WHO PARTICIPATES IN THE RELIABILITY 4.0 DIGITAL TRANSFORMATION CONFERENCE?
Professionals who collaborate across operational technology [OT], information technology [IT] and engineering technology [ET] from the world’s best-run companies to advance reliability and asset management.
RELIABILITY 4.0 Digital Transformation Conference attendees are invited to set a target to create the foundation of an activated asset management strategy and plan executed in an engaged, cross-functional, culture of reliability [leadership] enabled by digitalization business models based on what you learn and who you meet at RELIABILITY 4.0 Digital Transformation Conference.
It’s the end of a quarter, and I’m flooded with manufacturing market reports. One set of reports I look forward originates from England and Interact Analysis. Below I’ve summarized three recent reports—a market report and two insights from CEO Adrian Lloyd. I have talked with Lloyd about methodology—something I’m sort of anal about. I don’t detect the usual sloppy thinking in the way they go about compiling data.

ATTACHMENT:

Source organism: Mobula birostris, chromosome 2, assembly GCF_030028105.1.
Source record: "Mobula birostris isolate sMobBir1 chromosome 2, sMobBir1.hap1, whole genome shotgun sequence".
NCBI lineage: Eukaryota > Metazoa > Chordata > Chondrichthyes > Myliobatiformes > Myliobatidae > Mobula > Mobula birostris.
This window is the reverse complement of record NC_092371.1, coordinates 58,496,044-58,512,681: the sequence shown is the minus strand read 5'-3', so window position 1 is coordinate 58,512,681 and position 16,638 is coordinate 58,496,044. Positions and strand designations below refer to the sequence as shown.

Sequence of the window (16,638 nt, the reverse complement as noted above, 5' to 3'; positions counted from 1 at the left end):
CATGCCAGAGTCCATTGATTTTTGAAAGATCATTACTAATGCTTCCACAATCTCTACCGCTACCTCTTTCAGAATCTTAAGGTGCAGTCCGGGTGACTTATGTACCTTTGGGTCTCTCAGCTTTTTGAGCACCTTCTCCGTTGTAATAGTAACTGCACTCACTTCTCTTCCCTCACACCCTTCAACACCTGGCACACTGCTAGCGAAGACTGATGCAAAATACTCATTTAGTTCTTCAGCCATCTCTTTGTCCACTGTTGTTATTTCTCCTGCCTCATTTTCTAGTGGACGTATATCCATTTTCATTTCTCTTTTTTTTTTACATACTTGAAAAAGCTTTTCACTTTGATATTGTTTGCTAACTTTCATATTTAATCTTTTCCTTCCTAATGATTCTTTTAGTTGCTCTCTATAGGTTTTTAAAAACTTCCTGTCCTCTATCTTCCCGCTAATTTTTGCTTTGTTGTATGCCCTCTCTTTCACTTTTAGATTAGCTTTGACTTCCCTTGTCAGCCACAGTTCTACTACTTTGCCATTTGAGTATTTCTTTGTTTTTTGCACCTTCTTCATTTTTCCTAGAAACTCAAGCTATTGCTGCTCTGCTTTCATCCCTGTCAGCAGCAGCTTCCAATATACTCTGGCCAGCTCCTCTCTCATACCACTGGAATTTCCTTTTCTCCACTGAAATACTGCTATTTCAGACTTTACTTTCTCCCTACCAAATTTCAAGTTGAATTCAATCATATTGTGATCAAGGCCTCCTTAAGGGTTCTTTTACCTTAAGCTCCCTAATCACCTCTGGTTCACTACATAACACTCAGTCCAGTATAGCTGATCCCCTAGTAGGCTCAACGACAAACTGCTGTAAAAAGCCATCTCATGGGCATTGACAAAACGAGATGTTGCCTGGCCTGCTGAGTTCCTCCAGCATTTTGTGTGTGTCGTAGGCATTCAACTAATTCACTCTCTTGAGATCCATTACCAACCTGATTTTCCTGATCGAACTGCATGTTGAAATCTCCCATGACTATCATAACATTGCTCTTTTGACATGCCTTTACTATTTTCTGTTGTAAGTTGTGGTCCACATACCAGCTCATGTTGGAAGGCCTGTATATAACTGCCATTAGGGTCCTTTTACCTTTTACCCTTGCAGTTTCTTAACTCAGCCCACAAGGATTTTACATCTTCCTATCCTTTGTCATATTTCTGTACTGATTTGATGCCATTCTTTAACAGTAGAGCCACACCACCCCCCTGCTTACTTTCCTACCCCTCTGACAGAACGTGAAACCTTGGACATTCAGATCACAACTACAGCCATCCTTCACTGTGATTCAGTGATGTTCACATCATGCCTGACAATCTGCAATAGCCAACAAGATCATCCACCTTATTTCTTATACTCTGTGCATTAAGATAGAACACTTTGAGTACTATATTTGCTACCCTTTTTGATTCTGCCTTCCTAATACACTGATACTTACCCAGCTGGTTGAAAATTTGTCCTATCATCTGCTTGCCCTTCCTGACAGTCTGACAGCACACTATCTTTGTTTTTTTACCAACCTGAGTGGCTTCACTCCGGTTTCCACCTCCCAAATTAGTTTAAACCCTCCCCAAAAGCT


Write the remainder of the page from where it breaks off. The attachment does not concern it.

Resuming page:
Global Manufacturing Industry Output Tracker
- Manufacturing output set for slow 2021 recovery, after unexpectedly small 2020 contraction
- Freight shipping costs increased 5-fold over the past year
- Semiconductor and electronics machinery market grew 8% during 2020
The research shows that recovery in 2021 will be muted, following a far smaller contraction in 2020 than had initially been predicted. Meanwhile, the ongoing semiconductor shortage, coupled with the continued spread of the delta variant, rising freight costs, and growing worker shortages; will create ongoing problems for all manufacturers.